The Kwacha lost ground against the country’s major trading currencies in the first five months of 2021, latest figures from the Reserve Bank of Malawi (RBM) show.
For example, the Kwacha was recorded at a midrate of K800 to a dollar and K1,191.5 to a pound at the end of the month of May, representing a 3.2 percent and 8.8 percent drop, respectively, when compared to the K775 to a dollar and K1,094.9 to a pound recorded on January 4 2021.
Against the Euro, the local unit lost value by 5.6 percent recorded at K1,042.5 in May from K986.5 in January while against the Rand the Kwacha dropped by 10 percent to K62.2 in May from K56.5 in January.
A Market Intelligence Report published by the RBM indicates that the Kwacha lost 6.5 percent against the dollar between April 2020 and April 2021.
It further says the year-on-year exchange rate developments for countries in the sub-Saharan African region indicate that the South African Rand and Namibian Dollar appreciated by 17.2 percent each in April 2021, while the Mozambican Metical, the Botswana Pula and the Ugandan Shilling appreciated by 6.5 percent, 5.4 percent and 3.2 percent during the same period, respectively.
“However, currencies of the rest of the countries recorded annual depreciation rates of 24.1 percent for the Zambian Kwacha; 18.6 percent for the Angolan Kwanza; 5.1 percent for the Kenyan Shilling; 4.5 percent for the Rwandan Franc; 2.3 percent for the Nigerian Naira; and 0.9 percent for the Tanzanian shilling,” reads the report.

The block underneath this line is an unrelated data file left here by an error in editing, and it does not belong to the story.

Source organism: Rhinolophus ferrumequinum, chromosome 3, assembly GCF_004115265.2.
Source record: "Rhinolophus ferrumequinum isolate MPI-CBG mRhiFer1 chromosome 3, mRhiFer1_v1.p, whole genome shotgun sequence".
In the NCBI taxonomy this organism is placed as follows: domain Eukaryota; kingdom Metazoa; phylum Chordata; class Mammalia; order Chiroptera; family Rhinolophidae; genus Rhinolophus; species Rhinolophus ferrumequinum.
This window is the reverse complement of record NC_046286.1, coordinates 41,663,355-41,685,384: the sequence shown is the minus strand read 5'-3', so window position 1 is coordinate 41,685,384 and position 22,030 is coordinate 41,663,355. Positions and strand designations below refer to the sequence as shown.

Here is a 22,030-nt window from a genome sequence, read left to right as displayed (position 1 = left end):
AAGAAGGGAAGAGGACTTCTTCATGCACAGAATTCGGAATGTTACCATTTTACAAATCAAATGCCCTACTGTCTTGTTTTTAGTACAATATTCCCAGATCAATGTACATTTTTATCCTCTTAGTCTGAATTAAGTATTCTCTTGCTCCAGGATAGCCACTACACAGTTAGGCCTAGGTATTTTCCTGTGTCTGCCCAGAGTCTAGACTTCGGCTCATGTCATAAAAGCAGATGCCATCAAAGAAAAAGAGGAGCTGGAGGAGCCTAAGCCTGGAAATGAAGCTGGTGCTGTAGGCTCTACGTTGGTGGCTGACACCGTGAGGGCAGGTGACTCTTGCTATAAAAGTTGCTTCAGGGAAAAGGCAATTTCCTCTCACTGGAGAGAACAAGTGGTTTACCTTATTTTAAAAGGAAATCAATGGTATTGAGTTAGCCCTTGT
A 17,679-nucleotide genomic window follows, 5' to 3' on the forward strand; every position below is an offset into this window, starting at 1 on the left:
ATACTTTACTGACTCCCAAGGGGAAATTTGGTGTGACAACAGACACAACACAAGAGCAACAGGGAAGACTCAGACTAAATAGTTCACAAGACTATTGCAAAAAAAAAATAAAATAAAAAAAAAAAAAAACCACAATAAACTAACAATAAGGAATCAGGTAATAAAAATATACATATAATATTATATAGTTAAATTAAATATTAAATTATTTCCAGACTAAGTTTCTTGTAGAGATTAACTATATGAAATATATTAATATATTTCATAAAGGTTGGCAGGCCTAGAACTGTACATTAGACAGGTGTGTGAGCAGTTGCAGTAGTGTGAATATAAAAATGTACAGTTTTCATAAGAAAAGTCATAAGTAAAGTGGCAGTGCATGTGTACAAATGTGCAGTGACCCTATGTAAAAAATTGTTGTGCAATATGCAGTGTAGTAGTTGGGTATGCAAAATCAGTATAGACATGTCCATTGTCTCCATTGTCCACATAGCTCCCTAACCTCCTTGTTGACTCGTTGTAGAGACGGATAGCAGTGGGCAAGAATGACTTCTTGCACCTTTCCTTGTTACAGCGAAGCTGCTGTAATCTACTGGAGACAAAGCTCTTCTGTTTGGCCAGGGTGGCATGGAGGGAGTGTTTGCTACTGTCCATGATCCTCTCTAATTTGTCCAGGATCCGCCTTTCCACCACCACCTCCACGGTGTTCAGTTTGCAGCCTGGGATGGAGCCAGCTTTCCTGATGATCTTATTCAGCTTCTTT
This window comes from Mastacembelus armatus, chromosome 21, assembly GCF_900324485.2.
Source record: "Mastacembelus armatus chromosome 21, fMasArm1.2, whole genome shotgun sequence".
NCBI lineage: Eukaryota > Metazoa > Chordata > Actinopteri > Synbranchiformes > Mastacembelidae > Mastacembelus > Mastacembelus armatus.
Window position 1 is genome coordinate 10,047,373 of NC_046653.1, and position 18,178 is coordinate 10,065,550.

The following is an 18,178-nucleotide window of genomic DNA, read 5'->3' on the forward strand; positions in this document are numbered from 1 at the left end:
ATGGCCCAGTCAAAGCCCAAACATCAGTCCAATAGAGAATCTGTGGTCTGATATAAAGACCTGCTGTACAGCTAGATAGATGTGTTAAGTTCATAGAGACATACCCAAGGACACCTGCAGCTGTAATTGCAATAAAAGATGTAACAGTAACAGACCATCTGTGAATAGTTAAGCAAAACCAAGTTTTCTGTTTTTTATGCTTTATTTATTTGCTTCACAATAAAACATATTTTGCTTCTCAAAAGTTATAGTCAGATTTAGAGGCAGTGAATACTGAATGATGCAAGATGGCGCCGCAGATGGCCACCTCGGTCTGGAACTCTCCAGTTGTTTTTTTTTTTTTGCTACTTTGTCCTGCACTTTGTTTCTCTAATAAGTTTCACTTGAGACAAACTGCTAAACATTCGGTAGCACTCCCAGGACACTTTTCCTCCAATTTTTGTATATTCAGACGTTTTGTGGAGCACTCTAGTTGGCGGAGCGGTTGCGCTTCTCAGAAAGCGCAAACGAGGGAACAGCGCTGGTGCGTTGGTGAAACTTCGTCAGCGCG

In an interview, President of the Financial Market Dealers Association (Fimda) Client Mclewen said the depreciation of the Kwacha is a reaction to the buildup of pressure from foreign exchange supply and demand imbalances the country has been experiencing since late 2018.
He said the pressure buildup has been worsened in the short term by worsening foreign currency supply and increased demand for foreign currency.
“Covid had a huge impact on the traditional foreign currency suppliers such as international organisations, foreign investors and exporters with significant slowdown in activity noticed across as the world economy slowed down in trying to contain the virus.
“As supply declined, demand was picking up as importers rushed to pay their obligations fearing an impending depreciation. There was also new demand from national initiatives such as the AIP which added extra burden on the scant foreign currency resources,” Mclewen said.
He added that the country continues to witness a foreign currency demand and supply mismatch, which has slightly improved due to the ongoing tobacco marketing season thereby reducing pressure on the kwacha in the very short term.